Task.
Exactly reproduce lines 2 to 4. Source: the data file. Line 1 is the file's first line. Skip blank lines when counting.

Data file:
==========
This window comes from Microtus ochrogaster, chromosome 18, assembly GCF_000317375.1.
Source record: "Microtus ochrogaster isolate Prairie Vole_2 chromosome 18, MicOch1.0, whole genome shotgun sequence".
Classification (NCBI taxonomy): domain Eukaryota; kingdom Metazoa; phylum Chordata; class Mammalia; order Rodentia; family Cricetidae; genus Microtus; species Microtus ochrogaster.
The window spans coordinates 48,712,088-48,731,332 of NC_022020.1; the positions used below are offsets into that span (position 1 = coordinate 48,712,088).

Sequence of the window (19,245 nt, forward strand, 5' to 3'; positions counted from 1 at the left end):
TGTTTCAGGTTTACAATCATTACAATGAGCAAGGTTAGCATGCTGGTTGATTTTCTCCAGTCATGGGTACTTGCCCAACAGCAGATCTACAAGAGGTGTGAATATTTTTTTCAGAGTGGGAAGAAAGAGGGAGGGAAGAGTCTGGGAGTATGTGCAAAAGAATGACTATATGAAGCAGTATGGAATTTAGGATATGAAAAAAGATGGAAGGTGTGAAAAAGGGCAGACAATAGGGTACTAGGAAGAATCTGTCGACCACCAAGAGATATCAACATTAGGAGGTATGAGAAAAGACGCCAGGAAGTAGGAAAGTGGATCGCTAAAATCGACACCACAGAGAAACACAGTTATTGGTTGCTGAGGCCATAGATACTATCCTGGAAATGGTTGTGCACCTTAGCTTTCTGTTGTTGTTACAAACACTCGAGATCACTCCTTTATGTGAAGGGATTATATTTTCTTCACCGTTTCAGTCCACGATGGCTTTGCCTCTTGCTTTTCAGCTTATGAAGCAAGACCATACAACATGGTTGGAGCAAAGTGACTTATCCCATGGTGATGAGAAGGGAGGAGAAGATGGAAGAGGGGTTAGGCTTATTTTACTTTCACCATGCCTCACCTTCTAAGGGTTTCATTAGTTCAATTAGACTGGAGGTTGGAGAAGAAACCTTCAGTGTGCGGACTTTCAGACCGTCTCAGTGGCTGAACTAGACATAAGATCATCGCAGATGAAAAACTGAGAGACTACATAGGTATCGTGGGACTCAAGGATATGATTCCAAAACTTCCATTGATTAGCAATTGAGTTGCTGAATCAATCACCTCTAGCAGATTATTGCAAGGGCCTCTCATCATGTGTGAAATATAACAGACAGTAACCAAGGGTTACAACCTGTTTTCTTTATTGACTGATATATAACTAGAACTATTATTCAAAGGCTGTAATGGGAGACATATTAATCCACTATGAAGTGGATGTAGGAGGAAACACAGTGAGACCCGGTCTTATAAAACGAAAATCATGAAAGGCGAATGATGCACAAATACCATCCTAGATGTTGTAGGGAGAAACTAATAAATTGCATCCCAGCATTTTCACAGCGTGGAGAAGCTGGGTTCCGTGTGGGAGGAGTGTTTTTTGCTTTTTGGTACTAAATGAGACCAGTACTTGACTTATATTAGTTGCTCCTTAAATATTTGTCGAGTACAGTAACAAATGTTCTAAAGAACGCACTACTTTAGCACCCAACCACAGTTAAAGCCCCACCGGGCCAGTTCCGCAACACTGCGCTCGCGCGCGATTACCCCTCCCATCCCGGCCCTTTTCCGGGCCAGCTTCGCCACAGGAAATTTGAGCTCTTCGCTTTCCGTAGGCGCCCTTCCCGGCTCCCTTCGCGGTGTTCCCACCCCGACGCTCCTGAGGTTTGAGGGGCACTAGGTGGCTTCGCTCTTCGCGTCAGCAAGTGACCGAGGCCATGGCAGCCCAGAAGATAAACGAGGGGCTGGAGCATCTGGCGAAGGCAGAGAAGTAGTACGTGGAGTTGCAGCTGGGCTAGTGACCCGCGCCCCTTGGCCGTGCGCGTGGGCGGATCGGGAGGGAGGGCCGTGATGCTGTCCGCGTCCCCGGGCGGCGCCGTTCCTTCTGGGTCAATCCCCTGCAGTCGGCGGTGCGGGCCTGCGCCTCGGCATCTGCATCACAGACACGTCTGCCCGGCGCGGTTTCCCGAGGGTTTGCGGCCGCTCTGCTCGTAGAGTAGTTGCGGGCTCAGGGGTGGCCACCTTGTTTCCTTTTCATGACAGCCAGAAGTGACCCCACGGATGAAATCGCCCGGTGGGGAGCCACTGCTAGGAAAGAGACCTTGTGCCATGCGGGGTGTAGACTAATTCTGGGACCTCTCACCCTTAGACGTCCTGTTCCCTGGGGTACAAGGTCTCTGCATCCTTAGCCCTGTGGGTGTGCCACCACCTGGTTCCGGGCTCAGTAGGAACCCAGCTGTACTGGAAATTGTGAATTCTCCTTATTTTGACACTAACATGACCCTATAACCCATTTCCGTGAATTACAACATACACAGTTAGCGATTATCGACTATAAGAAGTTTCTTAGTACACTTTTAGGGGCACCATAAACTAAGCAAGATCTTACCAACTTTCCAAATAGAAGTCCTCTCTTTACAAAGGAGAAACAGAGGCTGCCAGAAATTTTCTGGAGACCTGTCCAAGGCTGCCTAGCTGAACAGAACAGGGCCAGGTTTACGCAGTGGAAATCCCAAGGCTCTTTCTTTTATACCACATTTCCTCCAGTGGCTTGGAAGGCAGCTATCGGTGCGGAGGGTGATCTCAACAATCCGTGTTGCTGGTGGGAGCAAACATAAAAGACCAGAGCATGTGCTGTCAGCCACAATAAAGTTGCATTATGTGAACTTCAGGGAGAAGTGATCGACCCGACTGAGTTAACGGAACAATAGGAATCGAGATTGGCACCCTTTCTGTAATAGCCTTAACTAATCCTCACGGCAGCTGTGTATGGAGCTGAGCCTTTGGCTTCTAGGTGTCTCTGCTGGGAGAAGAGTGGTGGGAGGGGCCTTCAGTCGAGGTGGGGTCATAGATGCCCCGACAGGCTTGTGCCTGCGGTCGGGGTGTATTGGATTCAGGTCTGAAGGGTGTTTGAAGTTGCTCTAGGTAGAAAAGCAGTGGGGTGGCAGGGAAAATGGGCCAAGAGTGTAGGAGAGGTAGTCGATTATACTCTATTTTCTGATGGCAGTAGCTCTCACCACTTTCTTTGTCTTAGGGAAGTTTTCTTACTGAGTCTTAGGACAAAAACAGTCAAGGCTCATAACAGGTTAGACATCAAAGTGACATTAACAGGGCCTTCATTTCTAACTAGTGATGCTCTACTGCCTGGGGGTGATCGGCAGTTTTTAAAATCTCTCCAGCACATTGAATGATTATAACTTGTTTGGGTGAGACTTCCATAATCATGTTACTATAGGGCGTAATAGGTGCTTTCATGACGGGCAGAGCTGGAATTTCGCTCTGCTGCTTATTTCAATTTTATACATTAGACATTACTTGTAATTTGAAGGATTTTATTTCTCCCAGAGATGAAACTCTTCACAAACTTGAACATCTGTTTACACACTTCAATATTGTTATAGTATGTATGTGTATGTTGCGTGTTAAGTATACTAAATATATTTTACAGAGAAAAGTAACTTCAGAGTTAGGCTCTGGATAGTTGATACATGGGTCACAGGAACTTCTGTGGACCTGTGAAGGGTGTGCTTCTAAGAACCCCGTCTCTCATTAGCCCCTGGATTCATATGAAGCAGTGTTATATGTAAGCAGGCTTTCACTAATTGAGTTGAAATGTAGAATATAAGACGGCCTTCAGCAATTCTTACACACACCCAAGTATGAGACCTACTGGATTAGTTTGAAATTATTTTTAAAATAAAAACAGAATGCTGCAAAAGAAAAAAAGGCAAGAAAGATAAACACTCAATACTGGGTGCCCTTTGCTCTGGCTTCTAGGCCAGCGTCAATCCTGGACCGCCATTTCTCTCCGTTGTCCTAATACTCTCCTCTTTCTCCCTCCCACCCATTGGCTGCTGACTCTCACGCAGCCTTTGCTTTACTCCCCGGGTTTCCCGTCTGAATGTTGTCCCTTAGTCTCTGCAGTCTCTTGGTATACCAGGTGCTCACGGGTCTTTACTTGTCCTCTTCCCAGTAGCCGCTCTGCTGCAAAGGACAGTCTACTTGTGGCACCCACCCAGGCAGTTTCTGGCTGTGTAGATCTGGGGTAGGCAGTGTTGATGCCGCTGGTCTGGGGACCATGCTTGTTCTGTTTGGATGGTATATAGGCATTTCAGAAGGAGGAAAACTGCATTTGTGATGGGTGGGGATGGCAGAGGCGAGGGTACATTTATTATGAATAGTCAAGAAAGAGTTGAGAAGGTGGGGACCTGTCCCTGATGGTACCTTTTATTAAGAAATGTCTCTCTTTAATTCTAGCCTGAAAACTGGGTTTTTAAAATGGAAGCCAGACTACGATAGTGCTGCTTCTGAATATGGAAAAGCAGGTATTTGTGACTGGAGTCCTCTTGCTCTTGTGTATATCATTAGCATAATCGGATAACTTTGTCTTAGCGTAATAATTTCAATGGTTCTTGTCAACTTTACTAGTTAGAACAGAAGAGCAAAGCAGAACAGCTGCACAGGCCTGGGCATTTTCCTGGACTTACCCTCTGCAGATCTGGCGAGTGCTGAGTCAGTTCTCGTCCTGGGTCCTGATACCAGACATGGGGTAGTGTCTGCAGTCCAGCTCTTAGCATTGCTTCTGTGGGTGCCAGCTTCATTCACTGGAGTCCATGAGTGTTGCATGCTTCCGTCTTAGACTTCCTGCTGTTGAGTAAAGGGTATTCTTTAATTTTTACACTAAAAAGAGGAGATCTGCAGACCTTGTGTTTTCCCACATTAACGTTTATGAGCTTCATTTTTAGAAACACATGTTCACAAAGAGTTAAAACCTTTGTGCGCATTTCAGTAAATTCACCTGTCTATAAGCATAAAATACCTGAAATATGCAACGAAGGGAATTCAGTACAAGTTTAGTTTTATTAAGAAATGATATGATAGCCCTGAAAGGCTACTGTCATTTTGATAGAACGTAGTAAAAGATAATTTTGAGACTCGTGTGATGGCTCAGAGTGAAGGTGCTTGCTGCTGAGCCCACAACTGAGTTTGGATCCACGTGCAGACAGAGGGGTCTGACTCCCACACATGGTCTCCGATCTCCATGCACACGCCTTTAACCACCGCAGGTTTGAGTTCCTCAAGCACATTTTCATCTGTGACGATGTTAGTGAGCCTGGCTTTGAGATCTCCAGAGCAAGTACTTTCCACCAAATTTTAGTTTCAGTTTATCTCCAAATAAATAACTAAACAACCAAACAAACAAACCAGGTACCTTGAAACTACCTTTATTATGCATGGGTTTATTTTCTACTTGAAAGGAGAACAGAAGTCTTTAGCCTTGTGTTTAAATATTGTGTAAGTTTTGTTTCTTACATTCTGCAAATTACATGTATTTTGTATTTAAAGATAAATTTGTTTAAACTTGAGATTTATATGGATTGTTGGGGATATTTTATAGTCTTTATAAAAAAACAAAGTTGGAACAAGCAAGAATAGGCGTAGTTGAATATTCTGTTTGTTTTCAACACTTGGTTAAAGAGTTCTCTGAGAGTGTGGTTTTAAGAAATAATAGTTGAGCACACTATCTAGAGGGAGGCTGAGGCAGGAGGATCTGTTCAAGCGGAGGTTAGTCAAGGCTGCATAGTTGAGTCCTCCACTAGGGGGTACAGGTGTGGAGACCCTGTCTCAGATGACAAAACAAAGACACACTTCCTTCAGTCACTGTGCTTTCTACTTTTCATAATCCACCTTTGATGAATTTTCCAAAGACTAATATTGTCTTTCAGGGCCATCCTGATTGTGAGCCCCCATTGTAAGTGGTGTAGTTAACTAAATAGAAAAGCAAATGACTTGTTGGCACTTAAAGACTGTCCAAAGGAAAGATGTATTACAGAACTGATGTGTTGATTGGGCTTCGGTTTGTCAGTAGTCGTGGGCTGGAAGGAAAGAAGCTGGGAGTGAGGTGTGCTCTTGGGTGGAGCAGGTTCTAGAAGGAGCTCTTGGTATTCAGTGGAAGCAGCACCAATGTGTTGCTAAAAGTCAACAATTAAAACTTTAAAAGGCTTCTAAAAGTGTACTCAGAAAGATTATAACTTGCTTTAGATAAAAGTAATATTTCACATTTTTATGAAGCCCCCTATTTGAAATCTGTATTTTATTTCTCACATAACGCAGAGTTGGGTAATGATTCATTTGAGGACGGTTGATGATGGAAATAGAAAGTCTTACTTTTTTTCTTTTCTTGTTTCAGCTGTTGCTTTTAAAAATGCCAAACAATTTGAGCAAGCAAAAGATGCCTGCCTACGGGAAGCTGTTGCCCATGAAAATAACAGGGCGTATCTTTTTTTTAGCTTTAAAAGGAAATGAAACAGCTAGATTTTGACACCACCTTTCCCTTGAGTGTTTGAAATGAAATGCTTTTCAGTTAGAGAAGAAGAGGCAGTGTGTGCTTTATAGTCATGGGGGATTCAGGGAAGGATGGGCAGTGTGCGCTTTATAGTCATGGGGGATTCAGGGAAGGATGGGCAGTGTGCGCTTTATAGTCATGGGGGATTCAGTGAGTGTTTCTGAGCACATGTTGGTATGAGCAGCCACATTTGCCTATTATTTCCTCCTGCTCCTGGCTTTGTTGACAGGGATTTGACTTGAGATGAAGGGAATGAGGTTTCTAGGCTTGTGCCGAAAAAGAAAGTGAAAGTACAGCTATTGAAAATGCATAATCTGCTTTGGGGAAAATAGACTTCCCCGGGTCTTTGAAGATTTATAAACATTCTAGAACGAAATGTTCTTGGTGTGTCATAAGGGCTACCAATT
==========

Source record: "Microtus ochrogaster isolate Prairie Vole_2 chromosome 18, MicOch1.0, whole genome shotgun sequence".
Classification (NCBI taxonomy): domain Eukaryota; kingdom Metazoa; phylum Chordata; class Mammalia; order Rodentia; family Cricetidae; genus Microtus; species Microtus ochrogaster.
The window spans coordinates 48,712,088-48,731,332 of NC_022020.1; the positions used below are offsets into that span (position 1 = coordinate 48,712,088).